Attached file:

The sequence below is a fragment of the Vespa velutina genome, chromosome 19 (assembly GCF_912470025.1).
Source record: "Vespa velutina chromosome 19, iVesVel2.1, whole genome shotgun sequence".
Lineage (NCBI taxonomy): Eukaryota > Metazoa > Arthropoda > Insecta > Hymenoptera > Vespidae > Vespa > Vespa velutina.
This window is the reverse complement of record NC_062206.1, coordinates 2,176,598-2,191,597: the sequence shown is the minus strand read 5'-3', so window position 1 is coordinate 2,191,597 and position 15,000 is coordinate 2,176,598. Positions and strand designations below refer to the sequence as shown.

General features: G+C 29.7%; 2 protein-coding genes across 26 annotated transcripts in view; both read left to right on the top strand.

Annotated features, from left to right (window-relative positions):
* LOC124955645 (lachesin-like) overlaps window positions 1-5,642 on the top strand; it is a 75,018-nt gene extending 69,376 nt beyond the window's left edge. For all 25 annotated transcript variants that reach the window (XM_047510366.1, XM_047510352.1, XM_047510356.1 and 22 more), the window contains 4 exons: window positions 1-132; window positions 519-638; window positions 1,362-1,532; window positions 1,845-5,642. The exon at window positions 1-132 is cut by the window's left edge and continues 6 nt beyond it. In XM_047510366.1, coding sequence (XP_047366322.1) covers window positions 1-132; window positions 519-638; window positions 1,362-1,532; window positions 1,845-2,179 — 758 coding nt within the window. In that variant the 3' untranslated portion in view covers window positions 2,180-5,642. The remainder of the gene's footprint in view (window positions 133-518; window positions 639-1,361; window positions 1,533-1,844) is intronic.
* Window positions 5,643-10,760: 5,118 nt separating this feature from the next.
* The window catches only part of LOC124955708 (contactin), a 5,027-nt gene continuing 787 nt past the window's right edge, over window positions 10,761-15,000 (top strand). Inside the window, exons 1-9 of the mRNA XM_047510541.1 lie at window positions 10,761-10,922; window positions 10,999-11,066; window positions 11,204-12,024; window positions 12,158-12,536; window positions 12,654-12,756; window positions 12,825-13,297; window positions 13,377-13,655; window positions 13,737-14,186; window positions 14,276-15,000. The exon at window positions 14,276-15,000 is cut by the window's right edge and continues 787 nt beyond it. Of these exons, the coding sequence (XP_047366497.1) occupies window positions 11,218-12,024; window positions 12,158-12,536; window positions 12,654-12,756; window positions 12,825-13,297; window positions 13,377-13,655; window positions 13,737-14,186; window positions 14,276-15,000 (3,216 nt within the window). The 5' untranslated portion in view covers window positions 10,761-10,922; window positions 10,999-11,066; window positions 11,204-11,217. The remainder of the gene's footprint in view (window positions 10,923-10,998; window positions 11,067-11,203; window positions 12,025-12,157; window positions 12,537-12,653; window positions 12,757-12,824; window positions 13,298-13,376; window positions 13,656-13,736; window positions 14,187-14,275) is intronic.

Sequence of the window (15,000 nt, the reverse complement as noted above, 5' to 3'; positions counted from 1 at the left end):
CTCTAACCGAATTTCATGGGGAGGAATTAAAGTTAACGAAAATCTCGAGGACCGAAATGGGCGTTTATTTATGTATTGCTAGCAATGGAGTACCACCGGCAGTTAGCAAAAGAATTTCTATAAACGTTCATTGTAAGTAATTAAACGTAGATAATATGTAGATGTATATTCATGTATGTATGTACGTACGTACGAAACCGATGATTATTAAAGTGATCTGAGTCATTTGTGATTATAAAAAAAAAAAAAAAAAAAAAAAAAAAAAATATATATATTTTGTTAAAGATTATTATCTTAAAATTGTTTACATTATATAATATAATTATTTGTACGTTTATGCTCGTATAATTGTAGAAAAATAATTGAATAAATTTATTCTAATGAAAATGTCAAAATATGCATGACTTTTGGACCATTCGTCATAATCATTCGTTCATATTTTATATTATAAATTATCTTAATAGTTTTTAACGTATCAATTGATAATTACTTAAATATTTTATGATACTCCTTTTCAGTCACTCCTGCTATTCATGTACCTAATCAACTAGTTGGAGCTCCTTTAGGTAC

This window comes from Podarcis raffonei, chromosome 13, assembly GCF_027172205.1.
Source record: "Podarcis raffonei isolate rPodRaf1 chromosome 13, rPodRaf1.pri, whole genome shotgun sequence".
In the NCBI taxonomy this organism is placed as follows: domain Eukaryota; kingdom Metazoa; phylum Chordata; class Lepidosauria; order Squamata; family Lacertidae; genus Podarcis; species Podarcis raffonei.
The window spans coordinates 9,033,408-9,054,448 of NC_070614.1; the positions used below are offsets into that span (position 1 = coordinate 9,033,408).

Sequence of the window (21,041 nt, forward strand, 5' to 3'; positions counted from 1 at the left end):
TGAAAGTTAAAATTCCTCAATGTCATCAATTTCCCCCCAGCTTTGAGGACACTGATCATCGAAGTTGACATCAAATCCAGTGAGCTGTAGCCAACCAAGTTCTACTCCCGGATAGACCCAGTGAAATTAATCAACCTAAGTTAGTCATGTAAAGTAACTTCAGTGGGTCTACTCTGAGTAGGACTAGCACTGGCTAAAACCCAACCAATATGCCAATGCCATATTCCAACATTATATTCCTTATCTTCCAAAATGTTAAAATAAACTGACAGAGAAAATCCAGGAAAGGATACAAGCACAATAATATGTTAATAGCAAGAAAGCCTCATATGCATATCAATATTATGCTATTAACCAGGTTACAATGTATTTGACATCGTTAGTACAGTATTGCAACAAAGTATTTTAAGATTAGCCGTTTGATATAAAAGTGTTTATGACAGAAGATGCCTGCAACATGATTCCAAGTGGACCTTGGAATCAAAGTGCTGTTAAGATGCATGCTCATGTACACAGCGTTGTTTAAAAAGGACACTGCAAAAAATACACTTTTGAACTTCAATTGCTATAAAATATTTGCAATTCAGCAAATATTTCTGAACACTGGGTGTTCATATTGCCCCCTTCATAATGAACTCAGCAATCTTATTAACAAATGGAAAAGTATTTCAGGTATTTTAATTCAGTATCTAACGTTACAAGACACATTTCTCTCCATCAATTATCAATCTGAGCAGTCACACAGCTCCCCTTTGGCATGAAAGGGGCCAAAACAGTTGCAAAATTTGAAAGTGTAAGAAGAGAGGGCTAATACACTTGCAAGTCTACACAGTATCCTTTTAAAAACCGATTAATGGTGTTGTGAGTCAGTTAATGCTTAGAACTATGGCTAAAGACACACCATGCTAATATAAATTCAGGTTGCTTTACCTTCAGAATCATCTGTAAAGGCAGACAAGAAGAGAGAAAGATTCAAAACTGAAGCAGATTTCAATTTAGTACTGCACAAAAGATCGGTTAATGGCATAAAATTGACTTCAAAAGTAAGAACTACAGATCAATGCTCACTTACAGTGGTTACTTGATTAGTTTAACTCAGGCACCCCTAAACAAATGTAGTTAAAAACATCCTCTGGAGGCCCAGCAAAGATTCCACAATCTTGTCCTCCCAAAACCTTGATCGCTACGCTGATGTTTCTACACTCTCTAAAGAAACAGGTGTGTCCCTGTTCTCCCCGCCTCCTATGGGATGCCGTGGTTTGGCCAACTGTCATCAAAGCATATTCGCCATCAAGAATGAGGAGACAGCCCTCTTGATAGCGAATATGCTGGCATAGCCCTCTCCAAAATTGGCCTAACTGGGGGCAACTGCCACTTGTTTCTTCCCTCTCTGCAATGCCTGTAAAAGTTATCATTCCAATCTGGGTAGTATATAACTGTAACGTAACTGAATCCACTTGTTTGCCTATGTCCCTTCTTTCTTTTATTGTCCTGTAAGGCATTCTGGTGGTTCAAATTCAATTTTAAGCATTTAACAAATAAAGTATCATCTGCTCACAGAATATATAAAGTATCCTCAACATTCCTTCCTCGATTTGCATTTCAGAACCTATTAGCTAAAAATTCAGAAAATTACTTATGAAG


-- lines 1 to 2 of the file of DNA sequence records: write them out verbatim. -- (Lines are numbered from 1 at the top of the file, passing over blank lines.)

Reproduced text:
The sequence below is a fragment of the Vespa velutina genome, chromosome 19 (assembly GCF_912470025.1).
Source record: "Vespa velutina chromosome 19, iVesVel2.1, whole genome shotgun sequence".